My name is Teddy Muyeka, and I am passionate about sharing my mental health journey. I am glad to share my experiences here at "Building Self-Esteem" so that I can help others cope better with their struggles. I have lived with depression for a long time, and it has deeply affected my self-esteem. My coping mechanisms during this time, mostly avoidance, turned out to be causing more harm than good. It wasn’t until I started therapy that I started my journey to rebuild my self-confidence and develop healthier coping mechanisms.
Self Esteem Videos
My name is Will Redmond, and I’m a new author for HealthyPlace’s “Building Self-Esteem.” I’m so excited to open a dialogue about the ongoing mental health crisis and foster growth with you all. Low self-esteem is a challenging issue to tackle, but together we’ll work through steps to build a strong self-image and a positive outlook on life.
I’m Justin Hughes, and I’m thrilled to be joining "Building Self Esteem." This is a subject I have struggled with my entire life. In fact, I still struggle with it today. When HealthyPlace invited me to join this blog, I found the subject ironic, because, of my assorted mental health struggles, self-esteem is the one I have gotten over the least. I’ve made significant progress toward battling my negative self-talk, but I’ve hardly mastered it. Perhaps that’s precisely why I’m here.
A sure sign of healthy self-esteem is being your own best friend--loving and accepting yourself exactly as you are. This is a bottom-line requirement for strong self-esteem. Often, we only recognize the things about ourselves that disappoint us and pay no attention to our talents and accomplishments.
I’m Jessica Kaley, and I’ll be sharing my thoughts on the "Building Self-Esteem" blog. I aim to answer questions like why self-esteem is important to our happiness and success, and how we can improve old pictures of ourselves that we still carry from the past.
How do we define our personal values? In my post last week, "What Is Self-Worth", I explored the topic of self-worth. When we are living with low self-esteem, we often struggle to find self-worth. This comes from believing we are unable to succeed at the things we value personally. But where do these values come from? How do we decide what is important to us?
My name is Britt Mahrer, I’m a new blogger at HealthyPlace. I’ll be writing on "Building Self-Esteem." This is a topic I’m passionate about and eager to explore. My own self-esteem exploration has taken me many unexpected places, including living as a monk in Thailand, musically directing a Broadway workshop, founding a non-profit organization, dancing and singing on a piano, teaching yoga and circus acrobatics, and fighting mixed martial arts (MMA). My journey with self-esteem has also taken me to some dark, miserable places I never thought I would escape. Needless to say, I have experienced many successes in my life and lived through many failures.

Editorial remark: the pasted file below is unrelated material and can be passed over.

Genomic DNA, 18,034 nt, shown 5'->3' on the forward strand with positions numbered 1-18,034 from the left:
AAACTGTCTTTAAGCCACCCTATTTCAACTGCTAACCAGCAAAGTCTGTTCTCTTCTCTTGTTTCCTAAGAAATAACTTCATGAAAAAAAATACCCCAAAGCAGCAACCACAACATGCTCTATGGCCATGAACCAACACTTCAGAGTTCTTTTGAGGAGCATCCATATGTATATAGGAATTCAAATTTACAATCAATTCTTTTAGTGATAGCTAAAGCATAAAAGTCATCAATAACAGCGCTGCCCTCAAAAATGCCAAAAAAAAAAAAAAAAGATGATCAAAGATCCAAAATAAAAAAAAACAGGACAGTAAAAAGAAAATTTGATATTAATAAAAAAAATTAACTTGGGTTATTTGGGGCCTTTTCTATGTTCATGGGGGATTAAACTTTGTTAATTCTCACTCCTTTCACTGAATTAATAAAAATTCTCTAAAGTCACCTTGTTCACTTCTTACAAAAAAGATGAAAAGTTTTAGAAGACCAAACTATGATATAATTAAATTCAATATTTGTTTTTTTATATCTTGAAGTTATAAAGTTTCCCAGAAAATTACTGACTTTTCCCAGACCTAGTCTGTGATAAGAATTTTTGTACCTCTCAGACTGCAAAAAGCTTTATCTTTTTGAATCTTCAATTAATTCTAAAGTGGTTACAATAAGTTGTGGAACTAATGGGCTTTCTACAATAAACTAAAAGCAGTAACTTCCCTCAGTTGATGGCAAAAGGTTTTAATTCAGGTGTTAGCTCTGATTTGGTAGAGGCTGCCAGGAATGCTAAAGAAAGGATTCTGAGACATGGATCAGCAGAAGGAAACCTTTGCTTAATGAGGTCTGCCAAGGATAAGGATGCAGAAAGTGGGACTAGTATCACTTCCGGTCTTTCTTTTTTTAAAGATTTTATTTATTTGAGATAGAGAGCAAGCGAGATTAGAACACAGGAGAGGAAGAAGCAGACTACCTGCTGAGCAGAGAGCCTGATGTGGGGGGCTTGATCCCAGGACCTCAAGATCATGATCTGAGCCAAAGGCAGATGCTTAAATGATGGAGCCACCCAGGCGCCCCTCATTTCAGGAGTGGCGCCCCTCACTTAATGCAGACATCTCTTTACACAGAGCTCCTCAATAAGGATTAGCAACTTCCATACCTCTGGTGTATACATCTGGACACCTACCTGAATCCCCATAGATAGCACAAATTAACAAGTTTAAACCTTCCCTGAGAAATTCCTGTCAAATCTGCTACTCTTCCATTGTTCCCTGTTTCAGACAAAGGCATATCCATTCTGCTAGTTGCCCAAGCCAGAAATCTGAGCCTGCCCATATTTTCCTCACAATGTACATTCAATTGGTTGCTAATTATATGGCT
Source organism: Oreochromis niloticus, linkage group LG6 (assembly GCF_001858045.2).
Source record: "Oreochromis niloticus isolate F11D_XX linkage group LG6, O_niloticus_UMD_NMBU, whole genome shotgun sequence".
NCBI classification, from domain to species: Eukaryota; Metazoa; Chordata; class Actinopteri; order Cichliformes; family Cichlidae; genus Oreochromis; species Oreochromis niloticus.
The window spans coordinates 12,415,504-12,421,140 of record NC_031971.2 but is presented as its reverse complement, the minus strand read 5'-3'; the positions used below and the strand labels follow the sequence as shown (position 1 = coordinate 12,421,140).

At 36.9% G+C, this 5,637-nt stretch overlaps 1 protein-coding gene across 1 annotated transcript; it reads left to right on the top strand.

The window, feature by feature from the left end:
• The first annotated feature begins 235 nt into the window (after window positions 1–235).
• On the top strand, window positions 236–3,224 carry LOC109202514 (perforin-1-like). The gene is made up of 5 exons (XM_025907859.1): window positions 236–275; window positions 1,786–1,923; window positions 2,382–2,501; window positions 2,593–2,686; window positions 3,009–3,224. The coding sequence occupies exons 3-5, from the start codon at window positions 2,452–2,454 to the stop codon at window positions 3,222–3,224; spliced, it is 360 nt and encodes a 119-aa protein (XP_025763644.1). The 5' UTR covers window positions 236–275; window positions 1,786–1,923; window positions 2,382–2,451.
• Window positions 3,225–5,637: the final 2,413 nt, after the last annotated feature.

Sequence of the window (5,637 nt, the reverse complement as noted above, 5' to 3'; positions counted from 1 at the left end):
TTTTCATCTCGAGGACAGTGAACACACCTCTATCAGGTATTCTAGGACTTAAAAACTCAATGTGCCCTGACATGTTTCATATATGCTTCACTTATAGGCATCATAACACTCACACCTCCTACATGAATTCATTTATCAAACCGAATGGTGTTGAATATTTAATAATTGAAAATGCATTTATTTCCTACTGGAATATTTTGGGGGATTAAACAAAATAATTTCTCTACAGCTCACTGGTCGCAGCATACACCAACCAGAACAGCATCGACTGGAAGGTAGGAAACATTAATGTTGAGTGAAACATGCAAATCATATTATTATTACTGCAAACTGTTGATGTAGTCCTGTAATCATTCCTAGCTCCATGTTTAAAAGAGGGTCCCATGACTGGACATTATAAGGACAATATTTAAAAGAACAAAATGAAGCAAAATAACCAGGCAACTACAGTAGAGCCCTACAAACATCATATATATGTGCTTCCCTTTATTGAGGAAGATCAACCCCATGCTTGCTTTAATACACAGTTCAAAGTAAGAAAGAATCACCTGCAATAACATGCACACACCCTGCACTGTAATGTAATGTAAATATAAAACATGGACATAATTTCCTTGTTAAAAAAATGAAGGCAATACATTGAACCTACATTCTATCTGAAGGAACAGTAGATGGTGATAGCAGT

The terms self-esteem and self-worth are often used interchangeably. However, their meanings are quite different. Some people focus on building their self-esteem, while others prefer to strengthen their sense of self-worth. In actual fact, though, the development of both is essential in remaining grounded and healthy. Let’s take a look at some of the key differences between self-esteem and self-worth to see why this is the case.
Mindful social media habits are important skills to learn to protect our self-esteem. Social media allows us to get a glimpse into the lives of so many people. Unfortunately, constant updates about people’s vacations, weddings, job offers, graduations and newborns don’t always fill us with joy. In fact, being inundated with everyone else’s highlight reel can damage our mental health. Many studies have shown a link between social media use and low self-esteem. For example, a study published this year found that one hour spent on Facebook is associated with a decrease in an individual’s self-esteem score, which authors say is influenced by the social comparisons that people engage in.1 But there are ways to integrate mindful social media use so that you can protect your self-esteem.
I’m Sam Woolfe, and I’m really excited to start writing on building self-esteem for HealthyPlace. For a long time, I have struggled with low self-esteem, low self-worth, harsh self-criticism and even self-hatred. Thoughts and feelings related to low self-esteem have, no doubt, held me back in many ways, but they never seemed like some big issue I had to address. That was, until, certain life events, stressful situations, magnified and intensified these thoughts in a depression.